What Happens When Your Body Lacks Sunlight
Do you live in North America? Then there’s a pretty good chance you’re low on vitamin D.
1. You’re more likely to be depressed.
People with low levels of vitamin D in their blood were more than twice as likely to be diagnosed with depression than those with higher levels, according to a study in the British Journal of Psychiatry that included more than 31,000 participants. The hippocampus and other areas of the brain involved in regulating your mood contain vitamin D receptors, so low levels may affect the ability of these regions to function normally, researchers suggest.
2. You’re less likely to survive cancer.
Cancer patients who have higher levels of vitamin D when they’re diagnosed tend to live longer and remain in remission longer than patients who are deficient, according to a study published in the Journal of Clinical Endocrinology & Metabolism. Researchers found that every 10-point increase in vitamin D levels was associated with a 4% increase in survival among people with cancer. The strongest link between vitamin Dand survival rates were found in patients with lymphoma, colorectal cancer, and breast cancer. In fact, breast cancer patients with healthy vitamin D levels are twice as likely to survive the disease as patients with lower levels, reports the journal Anticancer Research.
3. You’re more likely to develop aggressive prostate cancer.
The risk of aggressive prostate cancer was 4 to 5 times greater in men with low vitamin D levels, according to a study in the journal ClinicalCancer Research. The reason isn’t yet understood, though researchers say that screening for vitamin D deficiency and treating it may become an essential part of cancer care.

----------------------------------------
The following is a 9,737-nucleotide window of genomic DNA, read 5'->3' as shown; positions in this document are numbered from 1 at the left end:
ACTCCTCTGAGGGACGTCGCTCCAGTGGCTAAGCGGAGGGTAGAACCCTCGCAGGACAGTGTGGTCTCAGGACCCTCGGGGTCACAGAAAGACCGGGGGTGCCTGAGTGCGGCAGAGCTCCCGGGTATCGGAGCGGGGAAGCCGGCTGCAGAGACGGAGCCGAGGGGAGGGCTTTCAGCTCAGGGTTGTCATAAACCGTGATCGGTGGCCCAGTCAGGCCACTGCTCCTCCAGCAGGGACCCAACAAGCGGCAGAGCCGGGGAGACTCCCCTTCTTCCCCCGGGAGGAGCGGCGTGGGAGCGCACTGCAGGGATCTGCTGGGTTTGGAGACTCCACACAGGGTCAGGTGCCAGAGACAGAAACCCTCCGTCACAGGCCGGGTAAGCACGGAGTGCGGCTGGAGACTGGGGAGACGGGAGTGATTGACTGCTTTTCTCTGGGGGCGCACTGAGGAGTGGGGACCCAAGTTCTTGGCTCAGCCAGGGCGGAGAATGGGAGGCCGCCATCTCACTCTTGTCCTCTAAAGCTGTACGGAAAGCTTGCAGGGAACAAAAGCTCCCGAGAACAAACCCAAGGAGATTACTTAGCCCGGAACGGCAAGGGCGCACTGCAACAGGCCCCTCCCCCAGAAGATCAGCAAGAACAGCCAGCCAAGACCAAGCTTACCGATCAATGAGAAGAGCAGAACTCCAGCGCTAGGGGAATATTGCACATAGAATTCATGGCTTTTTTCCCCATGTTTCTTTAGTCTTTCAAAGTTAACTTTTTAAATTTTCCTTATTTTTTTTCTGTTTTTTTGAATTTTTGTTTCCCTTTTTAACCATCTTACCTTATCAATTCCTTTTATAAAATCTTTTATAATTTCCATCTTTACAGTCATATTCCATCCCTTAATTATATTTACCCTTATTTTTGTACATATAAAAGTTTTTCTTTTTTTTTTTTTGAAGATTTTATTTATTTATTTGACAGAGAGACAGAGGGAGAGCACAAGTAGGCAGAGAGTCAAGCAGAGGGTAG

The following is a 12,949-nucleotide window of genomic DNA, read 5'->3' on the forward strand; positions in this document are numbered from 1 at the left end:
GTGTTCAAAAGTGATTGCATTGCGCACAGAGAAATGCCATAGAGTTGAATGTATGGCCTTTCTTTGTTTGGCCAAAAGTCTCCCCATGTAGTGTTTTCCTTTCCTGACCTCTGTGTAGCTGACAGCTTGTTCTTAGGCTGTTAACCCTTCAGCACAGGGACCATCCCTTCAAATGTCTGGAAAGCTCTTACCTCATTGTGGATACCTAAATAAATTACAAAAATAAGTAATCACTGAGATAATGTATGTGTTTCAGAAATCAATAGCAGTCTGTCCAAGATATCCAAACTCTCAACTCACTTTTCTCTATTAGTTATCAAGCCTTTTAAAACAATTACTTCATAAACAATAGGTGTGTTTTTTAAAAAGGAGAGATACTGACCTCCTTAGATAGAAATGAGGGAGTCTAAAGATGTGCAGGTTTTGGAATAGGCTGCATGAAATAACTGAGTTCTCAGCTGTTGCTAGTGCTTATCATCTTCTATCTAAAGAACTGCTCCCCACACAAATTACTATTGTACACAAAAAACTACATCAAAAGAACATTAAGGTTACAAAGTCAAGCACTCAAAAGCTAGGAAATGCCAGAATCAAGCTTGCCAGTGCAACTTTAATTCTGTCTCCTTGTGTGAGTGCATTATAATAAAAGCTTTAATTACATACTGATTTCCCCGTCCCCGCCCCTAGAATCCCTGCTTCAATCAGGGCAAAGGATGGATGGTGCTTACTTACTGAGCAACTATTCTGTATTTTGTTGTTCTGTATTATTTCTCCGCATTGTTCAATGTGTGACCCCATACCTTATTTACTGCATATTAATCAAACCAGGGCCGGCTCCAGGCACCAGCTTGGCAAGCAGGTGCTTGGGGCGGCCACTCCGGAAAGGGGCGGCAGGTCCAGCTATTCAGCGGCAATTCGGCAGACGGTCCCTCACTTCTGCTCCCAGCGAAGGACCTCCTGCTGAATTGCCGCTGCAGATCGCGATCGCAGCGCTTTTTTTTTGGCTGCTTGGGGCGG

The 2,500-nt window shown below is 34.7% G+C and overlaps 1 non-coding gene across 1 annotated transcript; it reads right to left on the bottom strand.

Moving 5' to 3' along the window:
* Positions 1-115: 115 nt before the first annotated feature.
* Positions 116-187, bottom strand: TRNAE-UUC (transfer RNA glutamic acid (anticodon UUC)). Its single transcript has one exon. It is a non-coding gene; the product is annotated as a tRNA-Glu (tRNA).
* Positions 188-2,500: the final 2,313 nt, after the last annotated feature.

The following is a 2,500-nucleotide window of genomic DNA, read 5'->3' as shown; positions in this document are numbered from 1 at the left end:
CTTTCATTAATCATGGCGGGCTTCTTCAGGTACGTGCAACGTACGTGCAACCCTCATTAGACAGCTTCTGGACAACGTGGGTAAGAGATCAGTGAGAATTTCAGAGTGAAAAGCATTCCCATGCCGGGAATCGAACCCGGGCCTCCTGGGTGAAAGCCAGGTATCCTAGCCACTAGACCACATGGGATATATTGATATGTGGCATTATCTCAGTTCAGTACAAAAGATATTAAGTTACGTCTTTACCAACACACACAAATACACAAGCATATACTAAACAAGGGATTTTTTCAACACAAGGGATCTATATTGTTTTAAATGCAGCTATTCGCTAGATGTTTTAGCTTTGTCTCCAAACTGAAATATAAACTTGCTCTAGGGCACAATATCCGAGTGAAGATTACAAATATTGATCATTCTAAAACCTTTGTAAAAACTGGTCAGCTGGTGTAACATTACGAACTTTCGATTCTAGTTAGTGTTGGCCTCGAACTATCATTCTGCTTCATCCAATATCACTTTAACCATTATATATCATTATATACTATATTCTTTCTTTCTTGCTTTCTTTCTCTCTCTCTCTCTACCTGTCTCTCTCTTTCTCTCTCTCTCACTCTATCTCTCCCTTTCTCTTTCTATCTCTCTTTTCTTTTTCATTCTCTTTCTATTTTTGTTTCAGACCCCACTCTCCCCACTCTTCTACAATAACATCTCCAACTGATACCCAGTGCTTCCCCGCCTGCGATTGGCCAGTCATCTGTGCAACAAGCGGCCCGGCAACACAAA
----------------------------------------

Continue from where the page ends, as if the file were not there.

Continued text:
4. You have an increased risk of dementia and Alzheimer’s disease.
Adults who were moderately deficient in vitamin D had a 53% increased risk of developing dementia, and those who were severely deficient had a 125% increased risk of the disease compared to individuals with healthy levels, reports a study in the journal Neurology. A deficiency in the nutrient was also associated with up to a 122% increased risk ofAlzheimer’s disease. More research is needed to better understand the connection, but researchers suggest that you face a double whammy as you age: Not only are you more at risk of developing cognitive problems, your skin becomes less efficient at converting sunlight into vitamin D, putting you at an increased risk of deficiency.
5. You may be more likely to have psoriatic arthritis.
About 30% of patients who have psoriasis also have a condition called psoriatic arthritis, in which the immune system attacks the joints causingpain and inflammation. And a recent study found that up to 62% of people with psoriatic arthritis have insufficient levels of vitamin D, reports the journal Arthritis Care & Research. Previous research shows that low levels of D may make inflammatory conditions such as psoriatic arthritis worse, possibly by increasing white blood cell levels.